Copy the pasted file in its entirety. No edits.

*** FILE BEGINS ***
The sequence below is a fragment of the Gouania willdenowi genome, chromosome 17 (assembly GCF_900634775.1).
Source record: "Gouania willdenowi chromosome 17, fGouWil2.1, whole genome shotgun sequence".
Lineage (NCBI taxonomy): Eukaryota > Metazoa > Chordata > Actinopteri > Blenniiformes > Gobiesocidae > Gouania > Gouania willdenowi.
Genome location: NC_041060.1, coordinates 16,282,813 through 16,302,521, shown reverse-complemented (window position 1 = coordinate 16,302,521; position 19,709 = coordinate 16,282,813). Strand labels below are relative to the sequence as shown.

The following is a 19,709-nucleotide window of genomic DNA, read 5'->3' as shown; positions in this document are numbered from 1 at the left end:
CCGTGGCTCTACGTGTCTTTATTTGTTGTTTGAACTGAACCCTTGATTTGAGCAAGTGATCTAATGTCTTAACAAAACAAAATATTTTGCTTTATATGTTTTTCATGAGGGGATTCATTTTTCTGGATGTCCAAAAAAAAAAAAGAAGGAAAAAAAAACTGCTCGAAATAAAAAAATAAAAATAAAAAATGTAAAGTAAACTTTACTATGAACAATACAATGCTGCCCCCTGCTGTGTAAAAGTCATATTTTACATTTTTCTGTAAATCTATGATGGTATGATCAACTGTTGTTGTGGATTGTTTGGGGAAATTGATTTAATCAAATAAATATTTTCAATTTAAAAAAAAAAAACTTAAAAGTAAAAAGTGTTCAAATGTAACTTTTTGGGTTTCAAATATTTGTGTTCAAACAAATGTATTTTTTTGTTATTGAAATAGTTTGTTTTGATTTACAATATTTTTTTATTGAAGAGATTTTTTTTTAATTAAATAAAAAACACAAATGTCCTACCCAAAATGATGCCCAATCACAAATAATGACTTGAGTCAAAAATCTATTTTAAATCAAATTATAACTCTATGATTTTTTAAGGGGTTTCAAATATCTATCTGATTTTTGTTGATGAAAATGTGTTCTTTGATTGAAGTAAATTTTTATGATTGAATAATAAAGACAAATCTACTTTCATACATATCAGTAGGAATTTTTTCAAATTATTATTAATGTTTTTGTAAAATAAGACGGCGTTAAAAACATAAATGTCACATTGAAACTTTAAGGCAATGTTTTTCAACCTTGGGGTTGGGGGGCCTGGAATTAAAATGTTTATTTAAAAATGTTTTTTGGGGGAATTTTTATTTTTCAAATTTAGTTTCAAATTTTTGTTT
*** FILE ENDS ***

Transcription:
The sequence below is a fragment of the Gouania willdenowi genome, chromosome 17 (assembly GCF_900634775.1).
Source record: "Gouania willdenowi chromosome 17, fGouWil2.1, whole genome shotgun sequence".
Lineage (NCBI taxonomy): Eukaryota > Metazoa > Chordata > Actinopteri > Blenniiformes > Gobiesocidae > Gouania > Gouania willdenowi.
Genome location: NC_041060.1, coordinates 16,282,813 through 16,302,521, shown reverse-complemented (window position 1 = coordinate 16,302,521; position 19,709 = coordinate 16,282,813). Strand labels below are relative to the sequence as shown.

The following is a 19,709-nucleotide window of genomic DNA, read 5'->3' as shown; positions in this document are numbered from 1 at the left end:
CCGTGGCTCTACGTGTCTTTATTTGTTGTTTGAACTGAACCCTTGATTTGAGCAAGTGATCTAATGTCTTAACAAAACAAAATATTTTGCTTTATATGTTTTTCATGAGGGGATTCATTTTTCTGGATGTCCAAAAAAAAAAAAGAAGGAAAAAAAAACTGCTCGAAATAAAAAAATAAAAATAAAAAATGTAAAGTAAACTTTACTATGAACAATACAATGCTGCCCCCTGCTGTGTAAAAGTCATATTTTACATTTTTCTGTAAATCTATGATGGTATGATCAACTGTTGTTGTGGATTGTTTGGGGAAATTGATTTAATCAAATAAATATTTTCAATTTAAAAAAAAAAAACTTAAAAGTAAAAAGTGTTCAAATGTAACTTTTTGGGTTTCAAATATTTGTGTTCAAACAAATGTATTTTTTTGTTATTGAAATAGTTTGTTTTGATTTACAATATTTTTTTATTGAAGAGATTTTTTTTTAATTAAATAAAAAACACAAATGTCCTACCCAAAATGATGCCCAATCACAAATAATGACTTGAGTCAAAAATCTATTTTAAATCAAATTATAACTCTATGATTTTTTAAGGGGTTTCAAATATCTATCTGATTTTTGTTGATGAAAATGTGTTCTTTGATTGAAGTAAATTTTTATGATTGAATAATAAAGACAAATCTACTTTCATACATATCAGTAGGAATTTTTTCAAATTATTATTAATGTTTTTGTAAAATAAGACGGCGTTAAAAACATAAATGTCACATTGAAACTTTAAGGCAATGTTTTTCAACCTTGGGGTTGGGGGGCCTGGAATTAAAATGTTTATTTAAAAATGTTTTTTGGGGGAATTTTTATTTTTCAAATTTAGTTTCAAATTTTTGTTT